I left for Kentucky about the 24th August, 1844, and taking time to learn the best route and become acquainted with reliable sources of aid, I arrived in Lexington, Kentucky, on the first of September. Miss Delia Webster was then teaching in Lexington. I examined into the case of Berry's wife, the slave woman, whom I had come to aid, but it seemed doubtful whether I could succeed in getting her away. In the meantime Miss Webster told me of a slave man named Lewis Hayden, his wife, and son of ten years, who were very anxious to escape, and I resolved to aid them. Interviews were held and arrangements made, and on the night of September 28th, Miss Webster and I, waiting in a hired hack near the residence of Cassius M. Clay, on the outer part of the city, were joined by Hayden and wife and son. At Millersburg, twenty-four miles distant, we were detained nearly an hour, having to obtain another horse in the place of one of ours, which failed; and while here we were recognized by two colored men from Lexington. On their return they unwittingly started the report which afterwards led to our arrest. At nine o'clock the next morning we crossed the river at Maysville, Kentucky, and were soon safe in Ripley, Ohio. I conducted the fugitives to a depot of the Underground Railroad, where they took passage and reached Canada in safety.
Levi Coffin, Reminiscences of Levi Coffin (Cincinnati: Robert Clarke & Co., 1880), 719-20.

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Lewis Hayden (National Park Service)

Reference
The Hayden’s routinely cared for self-emancipated African Americans at their home, which served as a boarding house. Records from the Boston Vigilance Committee, of which Lewis was a member, indicate that scores of people received aid and safe shelter at the Hayden home between 1850 and 1860. Lewis Hayden was one of the men who helped rescue Shadrach Minkins from federal custody in 1851 and he played a significant role in the attempted rescue of Anthony Burns. Hayden also contributed money to John Brown, in preparation for his raid on Harper’s Ferry.

William and Ellen Craft were among Lewis and Harriet Hayden’s most famous boarders. The Crafts had escaped from slavery by riding a passenger train to the north. Ellen, who was of light complexion, disguised herself as a southern gentleman and William played the role of a personal servant. The Crafts toured the United States, Canada, and Great Britain speaking against slavery, and they became celebrated public figures. While they were living and working in Boston, slave catchers were sent north to try to reclaim them. However, Lewis Hayden was determined to fight for their protection. Hayden threatened that two kegs of gun powder were kept near the entryway of his home. Should slave catchers come and attempt to reclaim their “property”, Hayden would sooner have blown up the house then surrender the Crafts. Eventually, the slave catchers were convinced to leave Boston.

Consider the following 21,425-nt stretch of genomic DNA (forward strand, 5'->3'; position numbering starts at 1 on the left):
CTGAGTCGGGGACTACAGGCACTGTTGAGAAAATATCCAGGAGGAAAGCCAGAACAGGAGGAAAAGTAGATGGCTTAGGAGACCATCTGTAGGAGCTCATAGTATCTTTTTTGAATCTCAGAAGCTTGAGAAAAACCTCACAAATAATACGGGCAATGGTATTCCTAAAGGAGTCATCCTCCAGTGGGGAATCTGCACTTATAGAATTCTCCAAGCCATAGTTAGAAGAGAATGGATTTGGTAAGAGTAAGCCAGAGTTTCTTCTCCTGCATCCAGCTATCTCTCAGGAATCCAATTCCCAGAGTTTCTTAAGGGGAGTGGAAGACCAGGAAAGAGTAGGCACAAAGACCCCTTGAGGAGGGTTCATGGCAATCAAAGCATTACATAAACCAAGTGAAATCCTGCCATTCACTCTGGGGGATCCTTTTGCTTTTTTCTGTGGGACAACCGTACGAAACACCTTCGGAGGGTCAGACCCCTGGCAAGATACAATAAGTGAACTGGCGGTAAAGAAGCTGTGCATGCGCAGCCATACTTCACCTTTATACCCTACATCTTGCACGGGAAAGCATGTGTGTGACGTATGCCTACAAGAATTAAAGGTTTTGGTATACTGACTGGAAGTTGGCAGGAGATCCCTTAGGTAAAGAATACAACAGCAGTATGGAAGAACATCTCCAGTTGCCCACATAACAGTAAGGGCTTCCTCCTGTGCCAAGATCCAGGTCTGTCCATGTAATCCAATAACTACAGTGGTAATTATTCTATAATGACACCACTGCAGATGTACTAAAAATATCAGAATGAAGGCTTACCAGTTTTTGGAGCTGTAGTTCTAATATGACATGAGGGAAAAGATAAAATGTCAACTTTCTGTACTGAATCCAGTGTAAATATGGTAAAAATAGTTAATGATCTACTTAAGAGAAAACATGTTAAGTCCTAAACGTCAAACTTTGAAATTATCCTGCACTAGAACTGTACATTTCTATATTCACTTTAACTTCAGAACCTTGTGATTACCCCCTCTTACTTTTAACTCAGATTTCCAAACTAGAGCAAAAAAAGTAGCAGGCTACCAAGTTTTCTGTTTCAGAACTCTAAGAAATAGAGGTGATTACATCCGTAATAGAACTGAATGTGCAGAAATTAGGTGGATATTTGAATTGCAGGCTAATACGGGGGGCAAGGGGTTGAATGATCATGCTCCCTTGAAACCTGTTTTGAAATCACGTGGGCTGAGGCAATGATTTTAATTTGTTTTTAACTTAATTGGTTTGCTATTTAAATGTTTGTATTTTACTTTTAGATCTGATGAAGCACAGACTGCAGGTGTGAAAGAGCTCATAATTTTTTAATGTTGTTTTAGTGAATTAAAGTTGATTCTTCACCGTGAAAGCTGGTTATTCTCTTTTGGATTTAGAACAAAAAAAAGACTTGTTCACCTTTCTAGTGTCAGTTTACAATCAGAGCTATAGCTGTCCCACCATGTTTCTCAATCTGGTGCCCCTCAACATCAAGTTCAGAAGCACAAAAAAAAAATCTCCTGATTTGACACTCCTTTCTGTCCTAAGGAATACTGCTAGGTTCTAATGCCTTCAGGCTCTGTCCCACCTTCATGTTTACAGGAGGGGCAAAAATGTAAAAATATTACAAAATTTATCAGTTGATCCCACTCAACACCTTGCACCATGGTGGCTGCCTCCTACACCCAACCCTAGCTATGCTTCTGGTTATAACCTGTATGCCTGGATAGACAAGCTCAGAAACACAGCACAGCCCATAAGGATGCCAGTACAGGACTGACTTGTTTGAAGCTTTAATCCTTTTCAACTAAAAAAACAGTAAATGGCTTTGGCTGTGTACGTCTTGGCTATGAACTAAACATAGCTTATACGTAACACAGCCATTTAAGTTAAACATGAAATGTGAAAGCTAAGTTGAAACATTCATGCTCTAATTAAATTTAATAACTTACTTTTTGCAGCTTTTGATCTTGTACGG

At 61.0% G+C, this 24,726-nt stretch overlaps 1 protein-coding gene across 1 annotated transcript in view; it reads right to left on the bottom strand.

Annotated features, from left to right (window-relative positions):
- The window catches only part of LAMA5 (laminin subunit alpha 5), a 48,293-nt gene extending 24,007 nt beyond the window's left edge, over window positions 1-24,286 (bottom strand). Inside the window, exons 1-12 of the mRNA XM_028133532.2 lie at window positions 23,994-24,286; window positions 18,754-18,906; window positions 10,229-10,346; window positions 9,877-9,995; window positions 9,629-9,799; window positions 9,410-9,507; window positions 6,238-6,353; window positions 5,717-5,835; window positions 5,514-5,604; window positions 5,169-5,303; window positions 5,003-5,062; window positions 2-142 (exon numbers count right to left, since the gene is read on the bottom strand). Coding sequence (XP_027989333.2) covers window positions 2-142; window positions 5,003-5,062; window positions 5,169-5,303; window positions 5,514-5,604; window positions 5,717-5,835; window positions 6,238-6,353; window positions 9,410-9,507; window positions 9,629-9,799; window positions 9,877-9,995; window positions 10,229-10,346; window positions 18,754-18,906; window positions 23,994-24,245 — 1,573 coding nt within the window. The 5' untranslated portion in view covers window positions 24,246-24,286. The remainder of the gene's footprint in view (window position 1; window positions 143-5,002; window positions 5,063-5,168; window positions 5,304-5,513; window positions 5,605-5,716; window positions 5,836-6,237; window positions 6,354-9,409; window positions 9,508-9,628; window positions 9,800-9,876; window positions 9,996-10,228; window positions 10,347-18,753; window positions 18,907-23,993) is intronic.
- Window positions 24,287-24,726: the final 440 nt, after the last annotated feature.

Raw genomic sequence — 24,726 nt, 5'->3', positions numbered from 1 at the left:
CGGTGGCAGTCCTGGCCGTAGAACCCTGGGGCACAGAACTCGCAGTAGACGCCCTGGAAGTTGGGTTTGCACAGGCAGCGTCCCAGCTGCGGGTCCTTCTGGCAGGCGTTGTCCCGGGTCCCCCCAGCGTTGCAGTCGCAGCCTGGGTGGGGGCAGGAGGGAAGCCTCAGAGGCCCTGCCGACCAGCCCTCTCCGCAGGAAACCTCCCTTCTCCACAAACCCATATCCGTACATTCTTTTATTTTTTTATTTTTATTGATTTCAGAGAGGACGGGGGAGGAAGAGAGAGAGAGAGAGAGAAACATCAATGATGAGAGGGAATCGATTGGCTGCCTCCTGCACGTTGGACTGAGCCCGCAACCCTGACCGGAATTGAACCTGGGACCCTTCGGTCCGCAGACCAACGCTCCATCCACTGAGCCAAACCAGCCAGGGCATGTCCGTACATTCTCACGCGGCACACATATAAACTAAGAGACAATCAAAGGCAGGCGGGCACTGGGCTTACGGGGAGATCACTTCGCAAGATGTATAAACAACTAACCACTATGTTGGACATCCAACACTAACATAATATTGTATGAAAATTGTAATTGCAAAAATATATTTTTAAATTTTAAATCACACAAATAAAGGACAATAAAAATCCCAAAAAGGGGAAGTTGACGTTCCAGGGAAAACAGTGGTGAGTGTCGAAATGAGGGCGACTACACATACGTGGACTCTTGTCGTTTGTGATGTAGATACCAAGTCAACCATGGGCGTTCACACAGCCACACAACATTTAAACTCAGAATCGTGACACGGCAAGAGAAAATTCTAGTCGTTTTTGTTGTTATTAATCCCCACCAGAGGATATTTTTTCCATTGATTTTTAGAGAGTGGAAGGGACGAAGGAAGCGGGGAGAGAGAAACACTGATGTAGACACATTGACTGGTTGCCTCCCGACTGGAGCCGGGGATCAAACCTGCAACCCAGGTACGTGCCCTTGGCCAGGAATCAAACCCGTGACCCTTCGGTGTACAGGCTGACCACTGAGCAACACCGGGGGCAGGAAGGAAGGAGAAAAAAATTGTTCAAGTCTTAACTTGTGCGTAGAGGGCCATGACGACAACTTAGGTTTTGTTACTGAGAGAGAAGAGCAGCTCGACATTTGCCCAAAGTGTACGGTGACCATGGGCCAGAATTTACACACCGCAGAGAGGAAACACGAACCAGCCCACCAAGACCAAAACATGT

National Park Service, U.S. Department of the Interior, “Lewis and Harriet Hayden House,” Boston African American National Historic Site – Lewis and Harriet Hayden House. http://www.nps.gov/boaf/historyculture/lewis-and-harriet-hayden-house.html.
Chicago Style Entry Link
Horton,  James Oliver and Lois E. Horton. Black Bostonians: Family Life and Community Struggle in the Antebellum North. New York: Holmes & Meier, 1979. view record
Levesque, George A. Black Boston: African American Life and Culture in Urban America, 1750-1860. New York: Garland Pub., 1994. view record
Robboy, Stanley J., and Anita W. Robboy. "Lewis Hayden: From Fugitive Slave to Statesman." New England Quarterly 46, no. 4 (December 1973): 591-613. view record
How to Cite This Page: "Hayden, Lewis," House Divided: The Civil War Research Engine at Dickinson College, https://hd.housedivided.dickinson.edu/index.php/node/5860.